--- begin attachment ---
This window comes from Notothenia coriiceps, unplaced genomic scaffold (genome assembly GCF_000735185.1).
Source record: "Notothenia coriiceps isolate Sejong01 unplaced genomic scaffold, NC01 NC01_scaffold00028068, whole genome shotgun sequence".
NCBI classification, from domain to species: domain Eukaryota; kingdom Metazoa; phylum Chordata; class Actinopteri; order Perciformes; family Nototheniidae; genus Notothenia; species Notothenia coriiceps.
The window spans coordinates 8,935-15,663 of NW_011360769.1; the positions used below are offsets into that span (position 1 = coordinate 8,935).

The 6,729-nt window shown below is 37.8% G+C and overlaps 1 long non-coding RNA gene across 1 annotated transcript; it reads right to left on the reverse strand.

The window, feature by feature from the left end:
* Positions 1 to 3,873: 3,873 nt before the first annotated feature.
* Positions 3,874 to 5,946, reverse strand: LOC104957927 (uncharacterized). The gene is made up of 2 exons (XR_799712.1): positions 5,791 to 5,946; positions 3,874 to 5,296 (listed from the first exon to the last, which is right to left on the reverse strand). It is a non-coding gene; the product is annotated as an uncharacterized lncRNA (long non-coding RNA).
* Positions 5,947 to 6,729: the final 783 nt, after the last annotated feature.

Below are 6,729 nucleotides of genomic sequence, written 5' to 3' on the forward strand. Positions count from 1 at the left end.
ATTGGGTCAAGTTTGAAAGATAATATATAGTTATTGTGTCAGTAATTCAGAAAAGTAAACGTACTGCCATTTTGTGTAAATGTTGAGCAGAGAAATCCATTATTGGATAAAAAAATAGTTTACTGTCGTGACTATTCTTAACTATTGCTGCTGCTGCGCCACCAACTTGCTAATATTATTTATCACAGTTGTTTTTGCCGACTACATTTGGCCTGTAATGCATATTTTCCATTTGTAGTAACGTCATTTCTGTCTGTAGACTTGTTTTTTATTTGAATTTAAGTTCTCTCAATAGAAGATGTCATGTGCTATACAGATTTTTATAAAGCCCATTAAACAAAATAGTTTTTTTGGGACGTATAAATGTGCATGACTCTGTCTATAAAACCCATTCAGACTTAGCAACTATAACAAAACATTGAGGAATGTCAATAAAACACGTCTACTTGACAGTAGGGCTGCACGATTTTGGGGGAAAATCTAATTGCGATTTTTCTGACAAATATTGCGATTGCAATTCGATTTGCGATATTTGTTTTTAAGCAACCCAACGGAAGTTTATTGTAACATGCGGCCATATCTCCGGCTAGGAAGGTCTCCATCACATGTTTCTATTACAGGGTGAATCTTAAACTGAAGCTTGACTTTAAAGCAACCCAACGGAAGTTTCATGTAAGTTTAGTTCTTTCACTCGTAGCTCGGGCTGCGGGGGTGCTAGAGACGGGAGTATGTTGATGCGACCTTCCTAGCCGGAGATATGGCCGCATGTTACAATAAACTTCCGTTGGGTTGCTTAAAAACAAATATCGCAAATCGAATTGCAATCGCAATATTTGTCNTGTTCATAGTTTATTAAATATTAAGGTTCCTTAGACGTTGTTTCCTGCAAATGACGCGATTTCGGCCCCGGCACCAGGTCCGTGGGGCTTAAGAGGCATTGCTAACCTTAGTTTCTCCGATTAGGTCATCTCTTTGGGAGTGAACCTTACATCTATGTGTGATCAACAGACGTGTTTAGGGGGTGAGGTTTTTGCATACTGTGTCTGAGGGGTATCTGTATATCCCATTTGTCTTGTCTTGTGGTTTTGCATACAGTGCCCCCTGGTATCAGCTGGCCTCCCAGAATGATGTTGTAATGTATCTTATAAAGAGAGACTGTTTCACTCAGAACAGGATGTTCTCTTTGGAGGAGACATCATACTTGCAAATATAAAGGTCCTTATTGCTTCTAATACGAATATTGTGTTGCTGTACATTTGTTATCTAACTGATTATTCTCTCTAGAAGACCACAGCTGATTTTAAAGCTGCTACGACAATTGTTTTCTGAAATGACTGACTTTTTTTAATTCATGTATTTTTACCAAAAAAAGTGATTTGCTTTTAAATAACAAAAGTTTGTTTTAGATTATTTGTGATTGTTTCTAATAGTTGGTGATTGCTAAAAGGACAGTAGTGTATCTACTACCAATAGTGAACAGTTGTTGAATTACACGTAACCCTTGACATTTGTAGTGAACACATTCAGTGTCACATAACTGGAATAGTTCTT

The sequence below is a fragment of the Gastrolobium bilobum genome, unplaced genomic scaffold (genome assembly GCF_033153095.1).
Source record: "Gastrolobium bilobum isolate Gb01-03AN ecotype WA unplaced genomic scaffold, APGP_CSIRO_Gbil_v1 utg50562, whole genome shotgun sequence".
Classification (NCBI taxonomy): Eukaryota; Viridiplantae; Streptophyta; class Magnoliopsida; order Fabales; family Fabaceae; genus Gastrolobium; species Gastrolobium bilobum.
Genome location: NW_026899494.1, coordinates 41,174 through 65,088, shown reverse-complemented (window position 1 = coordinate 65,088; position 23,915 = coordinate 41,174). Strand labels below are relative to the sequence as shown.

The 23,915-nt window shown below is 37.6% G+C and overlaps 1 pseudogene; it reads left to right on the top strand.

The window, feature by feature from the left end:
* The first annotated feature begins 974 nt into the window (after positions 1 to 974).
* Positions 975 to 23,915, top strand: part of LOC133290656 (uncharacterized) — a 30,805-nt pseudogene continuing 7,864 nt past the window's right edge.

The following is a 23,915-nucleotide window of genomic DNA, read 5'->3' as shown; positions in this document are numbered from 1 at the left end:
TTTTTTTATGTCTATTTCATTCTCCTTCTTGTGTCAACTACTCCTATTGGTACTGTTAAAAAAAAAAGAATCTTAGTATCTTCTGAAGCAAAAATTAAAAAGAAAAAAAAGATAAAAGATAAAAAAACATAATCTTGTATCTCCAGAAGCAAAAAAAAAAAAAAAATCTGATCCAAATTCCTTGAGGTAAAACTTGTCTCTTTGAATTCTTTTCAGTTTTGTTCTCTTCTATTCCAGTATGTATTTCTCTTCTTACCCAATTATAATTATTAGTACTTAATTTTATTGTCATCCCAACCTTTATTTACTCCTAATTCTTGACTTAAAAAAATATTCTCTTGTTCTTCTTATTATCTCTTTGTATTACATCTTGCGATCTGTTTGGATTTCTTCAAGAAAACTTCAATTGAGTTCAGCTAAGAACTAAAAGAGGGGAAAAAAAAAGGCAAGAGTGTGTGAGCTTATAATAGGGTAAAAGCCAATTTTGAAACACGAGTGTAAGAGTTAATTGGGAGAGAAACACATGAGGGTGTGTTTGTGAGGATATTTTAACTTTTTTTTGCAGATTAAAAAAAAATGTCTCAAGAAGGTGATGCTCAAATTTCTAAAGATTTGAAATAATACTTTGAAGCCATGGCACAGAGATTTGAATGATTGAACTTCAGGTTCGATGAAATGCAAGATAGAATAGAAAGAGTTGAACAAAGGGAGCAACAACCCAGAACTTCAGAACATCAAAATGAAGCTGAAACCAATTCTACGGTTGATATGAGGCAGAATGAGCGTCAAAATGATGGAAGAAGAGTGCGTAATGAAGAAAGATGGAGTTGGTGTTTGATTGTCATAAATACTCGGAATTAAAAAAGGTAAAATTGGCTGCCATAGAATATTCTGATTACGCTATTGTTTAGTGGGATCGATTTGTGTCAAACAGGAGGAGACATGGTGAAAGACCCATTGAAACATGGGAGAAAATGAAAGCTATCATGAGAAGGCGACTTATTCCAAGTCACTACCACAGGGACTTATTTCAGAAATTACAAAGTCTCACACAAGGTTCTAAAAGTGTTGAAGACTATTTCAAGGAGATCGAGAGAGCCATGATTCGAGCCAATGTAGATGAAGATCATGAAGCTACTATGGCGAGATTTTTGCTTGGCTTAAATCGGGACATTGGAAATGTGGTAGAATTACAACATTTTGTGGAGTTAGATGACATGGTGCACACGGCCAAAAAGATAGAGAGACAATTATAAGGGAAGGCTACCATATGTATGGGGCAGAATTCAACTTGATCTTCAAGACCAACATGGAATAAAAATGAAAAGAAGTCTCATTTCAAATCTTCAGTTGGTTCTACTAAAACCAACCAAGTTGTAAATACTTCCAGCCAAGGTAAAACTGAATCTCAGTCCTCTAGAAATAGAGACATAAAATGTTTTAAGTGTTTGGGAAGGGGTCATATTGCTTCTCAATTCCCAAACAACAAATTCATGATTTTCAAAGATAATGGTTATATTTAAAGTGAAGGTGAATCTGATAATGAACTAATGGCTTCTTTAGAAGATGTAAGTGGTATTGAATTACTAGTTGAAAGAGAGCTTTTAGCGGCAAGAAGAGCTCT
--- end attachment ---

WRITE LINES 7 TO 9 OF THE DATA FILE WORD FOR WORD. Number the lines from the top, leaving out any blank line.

* Positions 1 to 3,873: 3,873 nt before the first annotated feature.
* Positions 3,874 to 5,946, reverse strand: LOC104957927 (uncharacterized). The gene is made up of 2 exons (XR_799712.1): positions 5,791 to 5,946; positions 3,874 to 5,296 (listed from the first exon to the last, which is right to left on the reverse strand). It is a non-coding gene; the product is annotated as an uncharacterized lncRNA (long non-coding RNA).
* Positions 5,947 to 6,729: the final 783 nt, after the last annotated feature.